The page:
Pull out your credit cards and shop ‘til you drop before travelling to Thailand’s south, north, or east! You’re guaranteed to find some funky, stone-washed jeans or funny t- shirts to wear in Phuket, Koh Samui, Chiang Mai, or Rayong.
Steps away from the BTS Station National Stadium on the Silom Line, MBK is a shopping centre that suits all budgets. Open from 10 am to 10 pm – though most shops close at 9 pm – you can find pretty much anything here, from shoes and clothes to electronics, knock-off watches, and more. There’s also a food court on the sixth floor, where authentic Thai soups and noodle dishes are available for as little as 60 baht ($1.65), and tons of Japanese, Thai, Turkish, and Korean restaurants on the fifth floor.
Siam Paragon is for discerning travellers looking for Rolls-Royce, Rolex, and anything between. It sits in the heart of Bangkok and is linked to Siam Center at the BTS Station Siam. Aside from luxury brands and a department store, Siam Paragon boasts Thailand’s largest multiplex with 16 screens and 5,000 seats. Complete with a food court and supermarket, restaurants galore, plus a bowling alley and karaoke centre, this is one giant shopping haven you’ll want to visit.
Hitting giant shopping complexes that boast over 2,000 shops, restaurants, cafes, and department stores, you may spend hours exploring Bangkok indoors. Whether you’re visiting shops and game arcades or multiscreen cinemas, food courts and supermarkets – time flies in these colossal shopping complexes. Once dusk falls, one of the city’s oldest neighbourhoods beckons with the best street food in Bangkok: Chinatown.
Look forward to exploring the city in the smallest of sois, side streets branching off main roads. While the scents of beef soups with herbs and spices prevail in Banglumphu, Chinatown’s thriving food scene includes tantalising aromas of guay jub soups with rolled-up white rice noodles, seafood, and shark fin soups.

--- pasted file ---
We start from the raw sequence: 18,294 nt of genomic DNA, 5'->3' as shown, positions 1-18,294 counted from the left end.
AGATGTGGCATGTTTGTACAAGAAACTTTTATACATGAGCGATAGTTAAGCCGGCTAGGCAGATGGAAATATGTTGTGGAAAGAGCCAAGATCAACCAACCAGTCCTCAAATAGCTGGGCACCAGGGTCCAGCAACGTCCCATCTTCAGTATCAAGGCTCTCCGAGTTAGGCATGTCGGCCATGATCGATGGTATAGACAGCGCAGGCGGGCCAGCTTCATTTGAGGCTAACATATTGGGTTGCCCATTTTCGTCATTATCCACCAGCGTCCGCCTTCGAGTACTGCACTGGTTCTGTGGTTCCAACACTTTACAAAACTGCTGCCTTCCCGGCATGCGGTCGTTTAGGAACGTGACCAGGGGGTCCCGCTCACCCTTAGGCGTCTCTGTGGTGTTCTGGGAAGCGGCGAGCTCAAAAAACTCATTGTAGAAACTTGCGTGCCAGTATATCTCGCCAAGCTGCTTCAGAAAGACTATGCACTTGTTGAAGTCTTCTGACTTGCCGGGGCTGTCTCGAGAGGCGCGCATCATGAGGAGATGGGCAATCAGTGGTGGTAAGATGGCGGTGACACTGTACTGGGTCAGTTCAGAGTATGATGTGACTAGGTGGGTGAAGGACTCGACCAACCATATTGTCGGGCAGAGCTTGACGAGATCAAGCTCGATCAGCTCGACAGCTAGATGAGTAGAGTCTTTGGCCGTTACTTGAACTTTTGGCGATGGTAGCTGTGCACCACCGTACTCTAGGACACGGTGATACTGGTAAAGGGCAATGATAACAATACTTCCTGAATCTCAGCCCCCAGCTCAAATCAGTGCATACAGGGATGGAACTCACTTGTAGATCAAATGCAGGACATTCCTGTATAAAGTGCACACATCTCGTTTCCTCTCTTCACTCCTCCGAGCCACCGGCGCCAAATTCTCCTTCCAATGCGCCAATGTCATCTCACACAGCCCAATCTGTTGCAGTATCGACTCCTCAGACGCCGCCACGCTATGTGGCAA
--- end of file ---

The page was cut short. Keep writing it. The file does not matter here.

Soi Nana is within walking distance of Yaowarat Road, the hub of Bangkok’s Chinatown. It links Mitrichit Road to Rama IV Road, building a bridge from modernism to the old culture of China. This super trendy side street is popular with Thai middle and high-class socialites. You can find cool cafes like Wallflowers Cafe in Soi Nana – Thai people love it for the cakes and other confectionaries – and Teens of Thailand, a cocktail bar.
Ba Hao is a kerbside food pick-up in Soi Nana, set in a renovated, 60- year-old shop house. Apart from the signature food to eat, you can sip promising cocktails like the Drunken Mistress, a gin- and litchi-based drink with star anise and plum. Other creative concoctions include rum or Ginseng herbal liquor shots.
To settle in before visiting glittering temples side by side with roadside kitchens and decades-old street food, you’re more than welcome to take it easy. Catch some rays at our pool and make new friends. Whether you’re an active traveller or the chillax type, you’re sure to meet friendly citizens in Banglumphu, a fraction of this urban sprawl.
The nearest neighbourhood from Banglumphu is Chinatown. While it’s retained China’s old-world charm with ancient temples and quirky architecture, it’s a vibrant, up-and-coming area with hip bars and authentic restaurants galore. Check it out when you’re in Thailand’s capital, and dive into this craziness of street food kitchens neck and neck with fancy cafes, chic hotels, and a memorable bar scene.
For info on how to get around Bangkok, read this Bookaway article.